- The Current: Reporting on Rob Ford: Is seeing believing?
- Toronto Mayor Rob Ford denies using crack cocaine.
- Rob Ford's office reportedly tipped to location of video.
- Gawker hits fundraising goal to buy alleged Ford crack video.
Both the Toronto Star and the U.S. gossip website Gawker published stories last month claiming their journalists have viewed a video of Ford smoking what appears to be crack cocaine.
The story set off a media frenzy, but it has been more than two weeks since it came to light.
With the alleged tape yet to surface, questions are turning to how news organizations have covered the story.
The Toronto mayor and his brother, Coun. Doug Ford, have admonished the coverage of the story while denying the tape exists. Last week, Doug Ford said the stories about his brother are proof journalism has sunk “to an all-time low.”
The coverage prompted Rob Ford to call the news media a “bunch of maggots,” a statement he later apologized for.
But have news organizations fallen short of their own ethical standards in covering this story?
Monday’s edition of The Current on CBC Radio One tackled the issue, with host Anna Maria Tremonti speaking to a panel that included:
- Star reporter Robyn Doolittle.
- Ivor Shapiro, chair of the Ryerson University School of Journalism.
- National Post columnist Matt Gurney.
Discussion quickly turned to the issue of whether the tape even exists.
“It’s interesting to me that people believe there is some mass conspiracy between two organizations and three separate people,” said Doolittle, one of two Star reporters who claim to have viewed the video.
“It’s fair that people are questioning the things that they’re reading,” she said. “The people who don’t believe it, maybe won’t believe it even when they’re confronted with the video.
News consumer want to see the goods
Shapiro said the advent of social media means news consumers now want to see material with their own eyes, instead of simply trusting reporters’ accounts.
“The expectations of audiences is raised and therefore the skepticism of audiences is raised,” he said. “That’s not a bad thing in a democracy, that the public is skeptical. It raises an unfortunate situation when the video isn’t available.”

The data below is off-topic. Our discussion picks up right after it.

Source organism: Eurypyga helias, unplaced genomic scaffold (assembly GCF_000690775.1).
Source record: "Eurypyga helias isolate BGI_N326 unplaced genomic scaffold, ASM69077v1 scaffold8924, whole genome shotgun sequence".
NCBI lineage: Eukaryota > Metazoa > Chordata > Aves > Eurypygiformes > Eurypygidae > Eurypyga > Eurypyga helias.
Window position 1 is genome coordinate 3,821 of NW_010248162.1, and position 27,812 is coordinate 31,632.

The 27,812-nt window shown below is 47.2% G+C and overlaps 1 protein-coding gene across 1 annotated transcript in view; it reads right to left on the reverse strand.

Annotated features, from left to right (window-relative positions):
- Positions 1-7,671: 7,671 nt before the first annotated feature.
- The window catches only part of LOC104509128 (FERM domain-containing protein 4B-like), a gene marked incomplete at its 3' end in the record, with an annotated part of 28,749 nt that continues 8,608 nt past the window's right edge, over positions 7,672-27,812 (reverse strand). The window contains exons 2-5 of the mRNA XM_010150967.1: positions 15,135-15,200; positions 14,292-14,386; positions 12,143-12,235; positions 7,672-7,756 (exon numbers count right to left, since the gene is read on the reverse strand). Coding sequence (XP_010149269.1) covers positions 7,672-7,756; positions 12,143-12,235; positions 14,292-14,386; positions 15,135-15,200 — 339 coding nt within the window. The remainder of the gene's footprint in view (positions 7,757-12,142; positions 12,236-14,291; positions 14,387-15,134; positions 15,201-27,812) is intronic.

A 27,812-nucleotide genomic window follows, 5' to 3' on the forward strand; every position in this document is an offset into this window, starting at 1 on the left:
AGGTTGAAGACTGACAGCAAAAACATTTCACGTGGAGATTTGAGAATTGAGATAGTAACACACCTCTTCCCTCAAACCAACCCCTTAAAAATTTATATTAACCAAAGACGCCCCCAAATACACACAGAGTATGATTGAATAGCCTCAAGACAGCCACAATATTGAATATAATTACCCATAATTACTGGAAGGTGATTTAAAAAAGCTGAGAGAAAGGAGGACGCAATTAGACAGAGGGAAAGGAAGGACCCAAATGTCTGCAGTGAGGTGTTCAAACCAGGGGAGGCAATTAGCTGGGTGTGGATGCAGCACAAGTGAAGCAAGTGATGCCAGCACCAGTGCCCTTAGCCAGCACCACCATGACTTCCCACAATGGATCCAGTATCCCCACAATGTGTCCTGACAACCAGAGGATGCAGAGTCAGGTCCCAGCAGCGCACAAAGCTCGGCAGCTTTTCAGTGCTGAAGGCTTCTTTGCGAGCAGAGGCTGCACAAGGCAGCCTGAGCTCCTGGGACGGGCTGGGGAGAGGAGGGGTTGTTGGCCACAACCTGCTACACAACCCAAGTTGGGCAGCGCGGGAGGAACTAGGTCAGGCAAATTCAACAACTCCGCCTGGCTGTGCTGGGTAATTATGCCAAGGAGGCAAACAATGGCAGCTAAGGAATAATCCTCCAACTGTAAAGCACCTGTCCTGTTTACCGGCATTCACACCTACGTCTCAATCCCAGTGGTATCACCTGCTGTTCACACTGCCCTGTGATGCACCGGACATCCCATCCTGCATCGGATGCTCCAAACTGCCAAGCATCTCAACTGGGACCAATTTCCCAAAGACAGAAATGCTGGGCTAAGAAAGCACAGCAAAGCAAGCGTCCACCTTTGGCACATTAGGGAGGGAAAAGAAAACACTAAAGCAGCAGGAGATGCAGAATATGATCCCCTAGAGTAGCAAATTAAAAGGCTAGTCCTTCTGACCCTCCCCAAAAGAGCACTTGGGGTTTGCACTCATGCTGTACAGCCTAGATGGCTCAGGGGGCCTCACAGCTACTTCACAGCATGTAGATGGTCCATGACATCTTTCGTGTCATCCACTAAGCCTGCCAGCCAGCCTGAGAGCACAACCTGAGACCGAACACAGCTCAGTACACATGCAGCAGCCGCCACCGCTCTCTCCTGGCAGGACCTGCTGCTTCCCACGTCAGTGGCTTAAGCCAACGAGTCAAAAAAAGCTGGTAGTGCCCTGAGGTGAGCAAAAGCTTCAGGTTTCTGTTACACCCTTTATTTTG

“During the Boston [Marathon] bombing, media scrambled to catch up with what people were tweeting. [People] expect to see it with their own eyes and have some of the gaps filled by followup reporting.”
Gurney said he believes the video does exist, adding he’s doubtful three journalists from two different organizations would falsify or get wrong a story on which their journalistic reputation hinges.
Also at issue is the question of whether it’s right to pay for such a video.
Doolittle said the Star had been pursuing the story for weeks prior to the Gawker’s scoop about the tape that came to light May 16.
The Gawker story essentially forced the Star to publish what they had gathered the next day. According to the Star's account, Doolittle and another reporter were shown the video on a cellphone by people asking $100,000 for it, a price the Star wouldn’t pay.
Gawker raised $200,000 to buy the video in an online campaign, but were unable to complete the purchase, saying it had lost contact with the person possessing it. The Star has also reported difficultly in trying to re-establish contact with the person who showed them the tape.
The use of so-called “chequebook journalism," while common in other countries, is controversial in Canada.
CBC does not pay sources for information related to a story. (CBC does pay fees at recognized rates to specialists for an expert report or a scientific analysis of a story).
Unnamed sources a 'necessary evil'?
Doolittle said most people she has spoken to about the Ford video story are angry the Star didn’t purchase the video.
“The biggest backlash that I’ve had is, ‘Why didn’t you guys buy the tape? [Why didn't you] give $100,000 to drug dealers for the greater good of the city?'”
Another issue is the use of unnamed sources.
In the days following the original Gawker and Star stories about the tape, the Star dug up other details, including a story alleging the mayor knew in which apartment the video was stashed. On their weekly radio show Sunday, the Fords demanded that the Star apologize for that story.
Shapiro said unnamed sources make editors uncomfortable, but said they are often an “necessary evil” for any journalist working to uncover information others want to suppress.
“I’ve never met a reporter who likes to use anonymous sources,” he said. “I don’t think anyone should be expected to kill a story because their sources can’t be named.”Suggest a correction